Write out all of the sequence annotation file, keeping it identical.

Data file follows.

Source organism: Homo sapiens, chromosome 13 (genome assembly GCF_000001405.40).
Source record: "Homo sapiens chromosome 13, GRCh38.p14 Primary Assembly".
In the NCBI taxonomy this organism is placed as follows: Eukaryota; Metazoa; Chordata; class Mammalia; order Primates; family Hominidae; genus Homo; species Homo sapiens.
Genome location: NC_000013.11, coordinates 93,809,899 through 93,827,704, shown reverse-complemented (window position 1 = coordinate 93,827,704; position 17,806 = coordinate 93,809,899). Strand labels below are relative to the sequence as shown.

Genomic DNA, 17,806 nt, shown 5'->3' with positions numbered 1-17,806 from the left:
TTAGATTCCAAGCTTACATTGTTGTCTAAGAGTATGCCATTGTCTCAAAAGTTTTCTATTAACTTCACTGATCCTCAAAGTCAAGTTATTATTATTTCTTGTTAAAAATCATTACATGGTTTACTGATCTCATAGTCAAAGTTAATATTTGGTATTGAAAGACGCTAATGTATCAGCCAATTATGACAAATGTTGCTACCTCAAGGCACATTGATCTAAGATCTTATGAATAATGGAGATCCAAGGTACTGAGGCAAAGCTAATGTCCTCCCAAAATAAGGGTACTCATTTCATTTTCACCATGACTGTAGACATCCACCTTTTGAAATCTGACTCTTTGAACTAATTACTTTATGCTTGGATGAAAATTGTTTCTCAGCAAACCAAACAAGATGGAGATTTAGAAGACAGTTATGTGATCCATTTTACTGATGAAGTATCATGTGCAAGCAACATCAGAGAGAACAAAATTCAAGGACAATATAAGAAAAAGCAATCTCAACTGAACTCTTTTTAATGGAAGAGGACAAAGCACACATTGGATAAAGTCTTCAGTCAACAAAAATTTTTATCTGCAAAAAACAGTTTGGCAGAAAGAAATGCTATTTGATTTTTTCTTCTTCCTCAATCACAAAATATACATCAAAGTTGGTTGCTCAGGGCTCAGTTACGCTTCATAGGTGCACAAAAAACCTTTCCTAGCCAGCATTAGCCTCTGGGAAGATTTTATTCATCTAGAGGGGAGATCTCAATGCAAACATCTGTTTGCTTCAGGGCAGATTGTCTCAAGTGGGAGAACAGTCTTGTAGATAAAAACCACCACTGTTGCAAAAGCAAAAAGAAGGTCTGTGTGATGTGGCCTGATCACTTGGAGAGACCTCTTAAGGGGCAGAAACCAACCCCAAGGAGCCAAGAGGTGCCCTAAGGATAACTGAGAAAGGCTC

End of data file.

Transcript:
Source organism: Homo sapiens, chromosome 13 (genome assembly GCF_000001405.40).
Source record: "Homo sapiens chromosome 13, GRCh38.p14 Primary Assembly".
In the NCBI taxonomy this organism is placed as follows: Eukaryota; Metazoa; Chordata; class Mammalia; order Primates; family Hominidae; genus Homo; species Homo sapiens.
Genome location: NC_000013.11, coordinates 93,809,899 through 93,827,704, shown reverse-complemented (window position 1 = coordinate 93,827,704; position 17,806 = coordinate 93,809,899). Strand labels below are relative to the sequence as shown.

Genomic DNA, 17,806 nt, shown 5'->3' with positions numbered 1-17,806 from the left:
TTAGATTCCAAGCTTACATTGTTGTCTAAGAGTATGCCATTGTCTCAAAAGTTTTCTATTAACTTCACTGATCCTCAAAGTCAAGTTATTATTATTTCTTGTTAAAAATCATTACATGGTTTACTGATCTCATAGTCAAAGTTAATATTTGGTATTGAAAGACGCTAATGTATCAGCCAATTATGACAAATGTTGCTACCTCAAGGCACATTGATCTAAGATCTTATGAATAATGGAGATCCAAGGTACTGAGGCAAAGCTAATGTCCTCCCAAAATAAGGGTACTCATTTCATTTTCACCATGACTGTAGACATCCACCTTTTGAAATCTGACTCTTTGAACTAATTACTTTATGCTTGGATGAAAATTGTTTCTCAGCAAACCAAACAAGATGGAGATTTAGAAGACAGTTATGTGATCCATTTTACTGATGAAGTATCATGTGCAAGCAACATCAGAGAGAACAAAATTCAAGGACAATATAAGAAAAAGCAATCTCAACTGAACTCTTTTTAATGGAAGAGGACAAAGCACACATTGGATAAAGTCTTCAGTCAACAAAAATTTTTATCTGCAAAAAACAGTTTGGCAGAAAGAAATGCTATTTGATTTTTTCTTCTTCCTCAATCACAAAATATACATCAAAGTTGGTTGCTCAGGGCTCAGTTACGCTTCATAGGTGCACAAAAAACCTTTCCTAGCCAGCATTAGCCTCTGGGAAGATTTTATTCATCTAGAGGGGAGATCTCAATGCAAACATCTGTTTGCTTCAGGGCAGATTGTCTCAAGTGGGAGAACAGTCTTGTAGATAAAAACCACCACTGTTGCAAAAGCAAAAAGAAGGTCTGTGTGATGTGGCCTGATCACTTGGAGAGACCTCTTAAGGGGCAGAAACCAACCCCAAGGAGCCAAGAGGTGCCCTAAGGATAACTGAGAAAGGCTC